This may be a rookie question, but we all have to start somewhere. I have a turn of the last century guitar which is a little beaten up and has been badly repaired in the past. It has been well loved and well played but who ever mended the splits in the body and replaced the nut did it no favours at all. While IMO it is entirely rescue-able I have this to ask. The replacement nut is plastic, I intend to fit a bone one, was fitted using pva which soaked a piece of green felt which butts up to the nut and then extends about 12mm toward the head. I've removed this, so do I need to replace it and what function did it serve?
This isn't it but the construction is very similar. Sorry about the fractured nature of this post.
I'm guessing the felt was to dampen the strings, but mechanically I don't see how it would work.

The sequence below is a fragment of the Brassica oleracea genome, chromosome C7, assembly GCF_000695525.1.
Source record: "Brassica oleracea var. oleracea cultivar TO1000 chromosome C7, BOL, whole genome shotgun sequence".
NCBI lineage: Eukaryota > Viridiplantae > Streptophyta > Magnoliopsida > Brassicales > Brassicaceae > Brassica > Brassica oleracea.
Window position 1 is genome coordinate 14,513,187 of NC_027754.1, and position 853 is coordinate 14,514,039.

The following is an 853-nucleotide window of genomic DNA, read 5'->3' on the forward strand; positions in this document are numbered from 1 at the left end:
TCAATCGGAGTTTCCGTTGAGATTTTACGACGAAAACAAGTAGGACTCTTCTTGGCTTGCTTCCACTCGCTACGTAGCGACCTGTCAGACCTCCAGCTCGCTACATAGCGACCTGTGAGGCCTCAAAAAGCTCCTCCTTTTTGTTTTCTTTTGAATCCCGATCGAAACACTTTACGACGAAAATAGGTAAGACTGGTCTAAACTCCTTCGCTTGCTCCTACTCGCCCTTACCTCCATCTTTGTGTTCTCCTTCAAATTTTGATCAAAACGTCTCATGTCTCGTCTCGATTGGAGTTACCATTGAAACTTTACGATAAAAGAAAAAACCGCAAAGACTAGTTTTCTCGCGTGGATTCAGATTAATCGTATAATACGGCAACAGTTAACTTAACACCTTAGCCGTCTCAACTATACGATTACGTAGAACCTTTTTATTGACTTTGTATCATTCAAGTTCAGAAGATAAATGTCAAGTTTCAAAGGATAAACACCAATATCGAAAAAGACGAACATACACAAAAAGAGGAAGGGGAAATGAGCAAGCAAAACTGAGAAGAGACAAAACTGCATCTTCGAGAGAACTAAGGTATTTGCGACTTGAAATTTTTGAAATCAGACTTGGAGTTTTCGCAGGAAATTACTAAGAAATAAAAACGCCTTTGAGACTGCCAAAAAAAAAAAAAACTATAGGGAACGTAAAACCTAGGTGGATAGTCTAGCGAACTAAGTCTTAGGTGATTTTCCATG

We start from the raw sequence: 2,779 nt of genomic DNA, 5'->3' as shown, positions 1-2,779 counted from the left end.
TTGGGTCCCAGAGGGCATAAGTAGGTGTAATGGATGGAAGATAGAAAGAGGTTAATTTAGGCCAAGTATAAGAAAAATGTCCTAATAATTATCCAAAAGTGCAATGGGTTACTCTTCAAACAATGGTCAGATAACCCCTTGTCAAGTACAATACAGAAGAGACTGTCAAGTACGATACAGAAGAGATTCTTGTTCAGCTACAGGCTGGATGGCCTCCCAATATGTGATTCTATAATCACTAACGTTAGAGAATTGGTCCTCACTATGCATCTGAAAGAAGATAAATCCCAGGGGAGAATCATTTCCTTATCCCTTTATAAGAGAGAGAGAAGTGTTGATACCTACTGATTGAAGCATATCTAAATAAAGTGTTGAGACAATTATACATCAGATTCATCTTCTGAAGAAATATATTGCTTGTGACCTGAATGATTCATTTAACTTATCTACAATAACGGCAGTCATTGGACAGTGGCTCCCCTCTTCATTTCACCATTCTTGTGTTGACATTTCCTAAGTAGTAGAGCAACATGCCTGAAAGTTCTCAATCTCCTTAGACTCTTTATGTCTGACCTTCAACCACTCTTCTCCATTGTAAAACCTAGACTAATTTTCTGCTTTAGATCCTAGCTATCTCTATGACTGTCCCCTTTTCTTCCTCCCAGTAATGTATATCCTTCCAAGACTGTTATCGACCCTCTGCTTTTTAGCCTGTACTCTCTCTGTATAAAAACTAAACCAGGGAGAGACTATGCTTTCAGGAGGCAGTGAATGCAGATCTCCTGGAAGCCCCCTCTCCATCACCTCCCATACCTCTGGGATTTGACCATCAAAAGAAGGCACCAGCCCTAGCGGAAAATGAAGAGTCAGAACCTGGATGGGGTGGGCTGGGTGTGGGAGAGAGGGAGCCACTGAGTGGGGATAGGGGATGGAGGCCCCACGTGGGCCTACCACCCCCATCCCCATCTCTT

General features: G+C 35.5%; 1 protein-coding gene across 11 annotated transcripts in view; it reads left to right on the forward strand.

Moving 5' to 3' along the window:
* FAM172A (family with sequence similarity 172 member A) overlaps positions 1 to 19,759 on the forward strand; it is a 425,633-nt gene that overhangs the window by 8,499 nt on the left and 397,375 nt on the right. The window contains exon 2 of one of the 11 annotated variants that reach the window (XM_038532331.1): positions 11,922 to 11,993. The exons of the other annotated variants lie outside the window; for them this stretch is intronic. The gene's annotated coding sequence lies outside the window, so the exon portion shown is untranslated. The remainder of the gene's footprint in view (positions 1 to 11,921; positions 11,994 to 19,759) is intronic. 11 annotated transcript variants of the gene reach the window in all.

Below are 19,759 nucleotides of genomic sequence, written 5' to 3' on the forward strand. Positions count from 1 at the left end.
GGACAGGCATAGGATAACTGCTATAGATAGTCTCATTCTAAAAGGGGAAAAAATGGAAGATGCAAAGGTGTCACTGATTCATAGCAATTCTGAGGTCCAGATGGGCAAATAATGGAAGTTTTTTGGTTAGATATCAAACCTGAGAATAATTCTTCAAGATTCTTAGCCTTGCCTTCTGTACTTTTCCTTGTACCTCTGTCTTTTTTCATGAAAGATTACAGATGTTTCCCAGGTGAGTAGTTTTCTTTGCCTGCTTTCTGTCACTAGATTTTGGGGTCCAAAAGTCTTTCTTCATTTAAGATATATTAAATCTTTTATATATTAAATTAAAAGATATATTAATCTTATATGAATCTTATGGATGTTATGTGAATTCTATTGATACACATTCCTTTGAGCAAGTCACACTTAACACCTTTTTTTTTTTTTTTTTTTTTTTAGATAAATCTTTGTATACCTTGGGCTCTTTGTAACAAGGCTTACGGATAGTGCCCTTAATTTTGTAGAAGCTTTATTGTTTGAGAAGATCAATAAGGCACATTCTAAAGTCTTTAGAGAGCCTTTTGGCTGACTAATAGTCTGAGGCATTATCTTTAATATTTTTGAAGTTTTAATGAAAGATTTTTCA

We see user-applied stuff like that all the time, indeed, usually for the purpose of damping. Sometimes, put in place by a player who was inexperienced enough not to know exactly what was going on in that area. And, often enough, it makes sense, and does its job. Maybe the steel strings rubbed on the pegged slots, maybe the nut was low, maybe it was part of a strap installation, or "protection" for the cord of a strap, maybe, maybe. . .
Could be an attempt to mute an odd-order harmonic above the nut... .